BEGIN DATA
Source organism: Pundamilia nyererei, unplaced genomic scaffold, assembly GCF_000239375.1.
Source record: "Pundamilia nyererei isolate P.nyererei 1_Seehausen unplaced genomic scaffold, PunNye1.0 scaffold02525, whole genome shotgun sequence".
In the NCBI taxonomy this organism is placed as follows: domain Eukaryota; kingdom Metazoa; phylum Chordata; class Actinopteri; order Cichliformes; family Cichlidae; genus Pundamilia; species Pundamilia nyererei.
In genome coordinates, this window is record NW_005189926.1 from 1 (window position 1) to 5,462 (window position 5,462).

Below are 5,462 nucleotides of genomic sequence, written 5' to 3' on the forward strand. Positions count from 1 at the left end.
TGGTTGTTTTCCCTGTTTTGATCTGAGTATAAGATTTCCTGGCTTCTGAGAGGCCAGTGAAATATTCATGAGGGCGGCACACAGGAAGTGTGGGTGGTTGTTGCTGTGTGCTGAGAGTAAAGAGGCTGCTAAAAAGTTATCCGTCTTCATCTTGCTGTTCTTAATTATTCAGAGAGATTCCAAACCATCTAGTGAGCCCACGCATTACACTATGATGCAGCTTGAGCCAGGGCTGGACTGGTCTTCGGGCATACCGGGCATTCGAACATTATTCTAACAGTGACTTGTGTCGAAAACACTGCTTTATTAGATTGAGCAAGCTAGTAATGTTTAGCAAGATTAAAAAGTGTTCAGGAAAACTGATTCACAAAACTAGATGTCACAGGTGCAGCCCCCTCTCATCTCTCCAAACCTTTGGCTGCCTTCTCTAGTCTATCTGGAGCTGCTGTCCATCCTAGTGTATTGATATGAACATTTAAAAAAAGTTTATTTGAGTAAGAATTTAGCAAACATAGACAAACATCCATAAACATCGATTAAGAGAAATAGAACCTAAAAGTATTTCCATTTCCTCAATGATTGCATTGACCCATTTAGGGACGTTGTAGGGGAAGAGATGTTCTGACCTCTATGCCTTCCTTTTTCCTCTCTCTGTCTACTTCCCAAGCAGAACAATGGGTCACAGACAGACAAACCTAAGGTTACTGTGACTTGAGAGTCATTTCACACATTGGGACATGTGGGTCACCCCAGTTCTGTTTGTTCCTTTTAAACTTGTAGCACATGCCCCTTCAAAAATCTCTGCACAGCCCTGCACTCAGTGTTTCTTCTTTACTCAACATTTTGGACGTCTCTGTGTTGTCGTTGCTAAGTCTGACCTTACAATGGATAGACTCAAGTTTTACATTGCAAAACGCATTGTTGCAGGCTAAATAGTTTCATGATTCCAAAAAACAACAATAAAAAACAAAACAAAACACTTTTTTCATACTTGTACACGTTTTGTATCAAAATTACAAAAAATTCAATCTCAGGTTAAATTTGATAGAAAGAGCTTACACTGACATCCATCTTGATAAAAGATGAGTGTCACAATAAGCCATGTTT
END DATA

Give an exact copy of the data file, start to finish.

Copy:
Source organism: Pundamilia nyererei, unplaced genomic scaffold, assembly GCF_000239375.1.
Source record: "Pundamilia nyererei isolate P.nyererei 1_Seehausen unplaced genomic scaffold, PunNye1.0 scaffold02525, whole genome shotgun sequence".
In the NCBI taxonomy this organism is placed as follows: domain Eukaryota; kingdom Metazoa; phylum Chordata; class Actinopteri; order Cichliformes; family Cichlidae; genus Pundamilia; species Pundamilia nyererei.
In genome coordinates, this window is record NW_005189926.1 from 1 (window position 1) to 5,462 (window position 5,462).

Below are 5,462 nucleotides of genomic sequence, written 5' to 3' on the forward strand. Positions count from 1 at the left end.
TGGTTGTTTTCCCTGTTTTGATCTGAGTATAAGATTTCCTGGCTTCTGAGAGGCCAGTGAAATATTCATGAGGGCGGCACACAGGAAGTGTGGGTGGTTGTTGCTGTGTGCTGAGAGTAAAGAGGCTGCTAAAAAGTTATCCGTCTTCATCTTGCTGTTCTTAATTATTCAGAGAGATTCCAAACCATCTAGTGAGCCCACGCATTACACTATGATGCAGCTTGAGCCAGGGCTGGACTGGTCTTCGGGCATACCGGGCATTCGAACATTATTCTAACAGTGACTTGTGTCGAAAACACTGCTTTATTAGATTGAGCAAGCTAGTAATGTTTAGCAAGATTAAAAAGTGTTCAGGAAAACTGATTCACAAAACTAGATGTCACAGGTGCAGCCCCCTCTCATCTCTCCAAACCTTTGGCTGCCTTCTCTAGTCTATCTGGAGCTGCTGTCCATCCTAGTGTATTGATATGAACATTTAAAAAAAGTTTATTTGAGTAAGAATTTAGCAAACATAGACAAACATCCATAAACATCGATTAAGAGAAATAGAACCTAAAAGTATTTCCATTTCCTCAATGATTGCATTGACCCATTTAGGGACGTTGTAGGGGAAGAGATGTTCTGACCTCTATGCCTTCCTTTTTCCTCTCTCTGTCTACTTCCCAAGCAGAACAATGGGTCACAGACAGACAAACCTAAGGTTACTGTGACTTGAGAGTCATTTCACACATTGGGACATGTGGGTCACCCCAGTTCTGTTTGTTCCTTTTAAACTTGTAGCACATGCCCCTTCAAAAATCTCTGCACAGCCCTGCACTCAGTGTTTCTTCTTTACTCAACATTTTGGACGTCTCTGTGTTGTCGTTGCTAAGTCTGACCTTACAATGGATAGACTCAAGTTTTACATTGCAAAACGCATTGTTGCAGGCTAAATAGTTTCATGATTCCAAAAAACAACAATAAAAAACAAAACAAAACACTTTTTTCATACTTGTACACGTTTTGTATCAAAATTACAAAAAATTCAATCTCAGGTTAAATTTGATAGAAAGAGCTTACACTGACATCCATCTTGATAAAAGATGAGTGTCACAATAAGCCATGTTT